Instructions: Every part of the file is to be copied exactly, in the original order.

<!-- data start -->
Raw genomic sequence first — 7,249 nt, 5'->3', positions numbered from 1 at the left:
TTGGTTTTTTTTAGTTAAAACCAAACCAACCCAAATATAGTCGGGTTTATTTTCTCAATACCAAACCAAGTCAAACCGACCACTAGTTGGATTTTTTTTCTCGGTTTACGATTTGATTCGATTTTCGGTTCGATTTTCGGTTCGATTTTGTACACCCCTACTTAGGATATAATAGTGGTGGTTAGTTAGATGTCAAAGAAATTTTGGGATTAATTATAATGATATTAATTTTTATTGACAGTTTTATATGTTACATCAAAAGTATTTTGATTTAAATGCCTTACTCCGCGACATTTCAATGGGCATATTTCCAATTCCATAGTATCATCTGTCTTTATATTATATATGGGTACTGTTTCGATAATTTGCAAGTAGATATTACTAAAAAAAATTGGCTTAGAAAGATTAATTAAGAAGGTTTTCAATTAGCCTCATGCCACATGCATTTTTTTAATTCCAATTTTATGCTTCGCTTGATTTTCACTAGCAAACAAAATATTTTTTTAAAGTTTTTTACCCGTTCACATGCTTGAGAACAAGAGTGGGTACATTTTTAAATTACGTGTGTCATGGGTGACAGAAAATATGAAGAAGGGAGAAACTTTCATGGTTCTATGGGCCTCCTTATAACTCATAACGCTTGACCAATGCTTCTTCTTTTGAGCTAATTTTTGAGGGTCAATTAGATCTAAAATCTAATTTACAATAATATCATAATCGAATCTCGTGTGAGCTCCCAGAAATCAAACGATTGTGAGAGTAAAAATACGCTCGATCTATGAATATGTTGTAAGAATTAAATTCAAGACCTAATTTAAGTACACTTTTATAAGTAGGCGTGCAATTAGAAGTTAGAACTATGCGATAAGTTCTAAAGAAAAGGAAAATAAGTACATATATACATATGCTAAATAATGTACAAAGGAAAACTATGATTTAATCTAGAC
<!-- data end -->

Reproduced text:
Raw genomic sequence first — 7,249 nt, 5'->3', positions numbered from 1 at the left:
TTGGTTTTTTTTAGTTAAAACCAAACCAACCCAAATATAGTCGGGTTTATTTTCTCAATACCAAACCAAGTCAAACCGACCACTAGTTGGATTTTTTTTCTCGGTTTACGATTTGATTCGATTTTCGGTTCGATTTTCGGTTCGATTTTGTACACCCCTACTTAGGATATAATAGTGGTGGTTAGTTAGATGTCAAAGAAATTTTGGGATTAATTATAATGATATTAATTTTTATTGACAGTTTTATATGTTACATCAAAAGTATTTTGATTTAAATGCCTTACTCCGCGACATTTCAATGGGCATATTTCCAATTCCATAGTATCATCTGTCTTTATATTATATATGGGTACTGTTTCGATAATTTGCAAGTAGATATTACTAAAAAAAATTGGCTTAGAAAGATTAATTAAGAAGGTTTTCAATTAGCCTCATGCCACATGCATTTTTTTAATTCCAATTTTATGCTTCGCTTGATTTTCACTAGCAAACAAAATATTTTTTTAAAGTTTTTTACCCGTTCACATGCTTGAGAACAAGAGTGGGTACATTTTTAAATTACGTGTGTCATGGGTGACAGAAAATATGAAGAAGGGAGAAACTTTCATGGTTCTATGGGCCTCCTTATAACTCATAACGCTTGACCAATGCTTCTTCTTTTGAGCTAATTTTTGAGGGTCAATTAGATCTAAAATCTAATTTACAATAATATCATAATCGAATCTCGTGTGAGCTCCCAGAAATCAAACGATTGTGAGAGTAAAAATACGCTCGATCTATGAATATGTTGTAAGAATTAAATTCAAGACCTAATTTAAGTACACTTTTATAAGTAGGCGTGCAATTAGAAGTTAGAACTATGCGATAAGTTCTAAAGAAAAGGAAAATAAGTACATATATACATATGCTAAATAATGTACAAAGGAAAACTATGATTTAATCTAGAC